ISU alumna shares ‘journey’ through nursing career
Published: Wednesday, April 17, 2013
Updated: Wednesday, April 17, 2013 02:04
One can learn how to best serve those in need by traveling beyond the parameters of one’s backyard, said Indiana State University alumna and former surgical nurse, Pam Blesch Tuesday evening.
Her presentation “Serving Through Giving: A Lifetime of Servant Leadership” detailed Blesch’s 40-year ‘journey’ across the medical field and the globe.
Blesch had originally planned to attend nursing school in Ohio, but changed her mind after visiting Indiana State her senior year of high school.
“I could not believe my ears,” she said. “We had a four-year nursing program right here in Terre Haute. I had lived here my whole life and didn’t even know it.”
As she embarked on her time at the university, Blesch was thrust into hands-on training her second day in the operating room at Union Hospital. A surgeon demanded Blesh “scrub in” during a hysterectomy and she jumped at the chance. The experience, she said, was both intimidating and exhilarating.
“I’m standing there, looking across the room at the doctor, and I have no clue what I’m doing,” she said. “And [the surgeon] said, ‘just follow my lead’.”
Since Blesch graduated from Indiana State in 1976, she served as a surgical nurse at Union Hospital for 10 years and then moved on to the University of Arkansas-Fort Smith, where she’s an assistant professor of nursing.
She has taken her education and passion for nursing to Africa, Central American and Eastern Europe, often bringing students and faculty along.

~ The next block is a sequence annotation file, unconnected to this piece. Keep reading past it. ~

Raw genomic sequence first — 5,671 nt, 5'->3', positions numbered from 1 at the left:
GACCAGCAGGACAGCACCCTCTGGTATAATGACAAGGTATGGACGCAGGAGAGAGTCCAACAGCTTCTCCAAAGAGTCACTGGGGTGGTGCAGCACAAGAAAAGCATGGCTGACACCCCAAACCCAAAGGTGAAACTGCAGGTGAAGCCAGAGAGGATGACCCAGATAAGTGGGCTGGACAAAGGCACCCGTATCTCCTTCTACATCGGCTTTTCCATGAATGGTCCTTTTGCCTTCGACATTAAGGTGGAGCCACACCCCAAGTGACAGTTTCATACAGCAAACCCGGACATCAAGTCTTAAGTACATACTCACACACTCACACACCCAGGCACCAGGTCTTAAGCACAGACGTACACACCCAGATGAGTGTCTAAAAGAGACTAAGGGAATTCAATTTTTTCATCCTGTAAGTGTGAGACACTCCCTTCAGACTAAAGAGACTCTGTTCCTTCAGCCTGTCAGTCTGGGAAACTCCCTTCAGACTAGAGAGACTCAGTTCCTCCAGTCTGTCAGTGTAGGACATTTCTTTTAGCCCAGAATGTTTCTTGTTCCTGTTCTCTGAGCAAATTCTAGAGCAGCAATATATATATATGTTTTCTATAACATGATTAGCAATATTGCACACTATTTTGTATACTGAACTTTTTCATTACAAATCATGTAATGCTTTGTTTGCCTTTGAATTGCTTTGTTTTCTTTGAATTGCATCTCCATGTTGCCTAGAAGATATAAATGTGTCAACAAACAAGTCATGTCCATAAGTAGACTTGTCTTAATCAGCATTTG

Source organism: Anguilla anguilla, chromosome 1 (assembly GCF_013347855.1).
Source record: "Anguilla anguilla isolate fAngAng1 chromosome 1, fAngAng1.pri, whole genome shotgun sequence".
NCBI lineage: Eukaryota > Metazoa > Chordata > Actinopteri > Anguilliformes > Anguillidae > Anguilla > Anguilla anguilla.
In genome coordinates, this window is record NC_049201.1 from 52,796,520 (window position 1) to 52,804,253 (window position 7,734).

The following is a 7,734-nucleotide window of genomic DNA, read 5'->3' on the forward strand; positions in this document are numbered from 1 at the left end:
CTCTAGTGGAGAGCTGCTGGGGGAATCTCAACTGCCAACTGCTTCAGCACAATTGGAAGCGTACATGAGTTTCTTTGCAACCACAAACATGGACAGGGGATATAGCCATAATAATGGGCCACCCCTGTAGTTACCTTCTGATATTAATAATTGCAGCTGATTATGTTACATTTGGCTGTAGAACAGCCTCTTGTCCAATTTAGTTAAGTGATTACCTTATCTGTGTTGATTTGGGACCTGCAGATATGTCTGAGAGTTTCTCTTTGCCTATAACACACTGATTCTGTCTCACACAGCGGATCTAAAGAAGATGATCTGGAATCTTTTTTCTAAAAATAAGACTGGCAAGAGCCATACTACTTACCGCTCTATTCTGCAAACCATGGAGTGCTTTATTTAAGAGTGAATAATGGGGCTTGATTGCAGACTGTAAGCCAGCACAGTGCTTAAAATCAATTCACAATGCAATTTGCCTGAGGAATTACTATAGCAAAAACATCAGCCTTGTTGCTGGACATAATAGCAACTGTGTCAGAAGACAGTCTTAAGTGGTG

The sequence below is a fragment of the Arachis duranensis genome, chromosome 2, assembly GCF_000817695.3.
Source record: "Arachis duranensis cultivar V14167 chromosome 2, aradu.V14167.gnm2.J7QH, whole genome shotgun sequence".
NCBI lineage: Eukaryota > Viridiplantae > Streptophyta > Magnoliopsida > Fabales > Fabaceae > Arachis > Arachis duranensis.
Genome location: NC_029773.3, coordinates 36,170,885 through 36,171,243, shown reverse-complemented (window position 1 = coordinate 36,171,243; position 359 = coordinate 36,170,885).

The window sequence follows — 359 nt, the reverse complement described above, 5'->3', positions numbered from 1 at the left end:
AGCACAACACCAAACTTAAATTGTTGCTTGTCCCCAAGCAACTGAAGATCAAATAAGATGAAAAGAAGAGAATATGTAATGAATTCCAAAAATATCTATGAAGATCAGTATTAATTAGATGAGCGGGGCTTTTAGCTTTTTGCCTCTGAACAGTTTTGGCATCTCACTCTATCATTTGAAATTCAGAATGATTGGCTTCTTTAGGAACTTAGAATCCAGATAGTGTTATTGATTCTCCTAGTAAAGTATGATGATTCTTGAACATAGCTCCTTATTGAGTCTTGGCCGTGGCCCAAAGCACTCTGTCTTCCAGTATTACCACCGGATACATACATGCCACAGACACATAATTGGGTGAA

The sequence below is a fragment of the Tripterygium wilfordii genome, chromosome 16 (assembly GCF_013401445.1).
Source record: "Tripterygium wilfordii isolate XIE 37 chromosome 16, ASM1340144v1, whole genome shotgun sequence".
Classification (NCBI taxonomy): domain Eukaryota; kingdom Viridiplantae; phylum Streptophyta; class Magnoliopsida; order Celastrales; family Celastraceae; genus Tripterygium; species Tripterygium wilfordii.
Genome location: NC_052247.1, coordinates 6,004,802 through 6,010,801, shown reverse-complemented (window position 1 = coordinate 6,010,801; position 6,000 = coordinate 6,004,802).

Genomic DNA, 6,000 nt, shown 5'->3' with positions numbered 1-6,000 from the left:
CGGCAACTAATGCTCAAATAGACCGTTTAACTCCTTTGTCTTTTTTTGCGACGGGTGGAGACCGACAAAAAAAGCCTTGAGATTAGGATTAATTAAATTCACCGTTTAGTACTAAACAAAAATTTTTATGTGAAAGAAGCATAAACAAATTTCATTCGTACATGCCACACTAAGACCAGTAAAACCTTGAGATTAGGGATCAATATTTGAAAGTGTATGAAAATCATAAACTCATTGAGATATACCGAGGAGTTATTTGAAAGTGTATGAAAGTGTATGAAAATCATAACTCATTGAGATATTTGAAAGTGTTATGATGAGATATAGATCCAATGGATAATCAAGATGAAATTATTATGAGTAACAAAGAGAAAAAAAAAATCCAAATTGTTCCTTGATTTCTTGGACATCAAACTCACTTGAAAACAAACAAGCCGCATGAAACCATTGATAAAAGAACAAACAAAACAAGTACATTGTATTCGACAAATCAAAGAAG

“I’m here for a purpose—to teach, but I also need to share what’s in my heart,” Blesch said.
Blesch said the trips have also opened her eyes to stark differences in culture and healthcare. On a trip to Africa, Blesch encountered a 15-year-old boy wearing a windbreaker in 100-degree weather. Unbeknownst to her, the patient was concealing a large parasite that had taken over his body.
Once she had discovered the parasite, she felt compelled to act, but doctors said there was nothing they could do. The case was something Blesch said she had yet to witness in the United States.
“I felt like I had failed him,” she said. “You never see anything like that here. It really affected me.”
Blesch’s efforts have been featured in the book “Giving through Teaching: How Nurse Educators are Changing the World,” which tells the stories of 70 nursing educators. She is working toward a Ph.D. at Cappella University and doesn’t know where her adventures will take her next.
“From that first visit to ISU to this evening on the ISU campus as a participant in the University Speaker series all desires in my heart have been satisfied,” Blesch said. “I’m open to whatever God has for me.”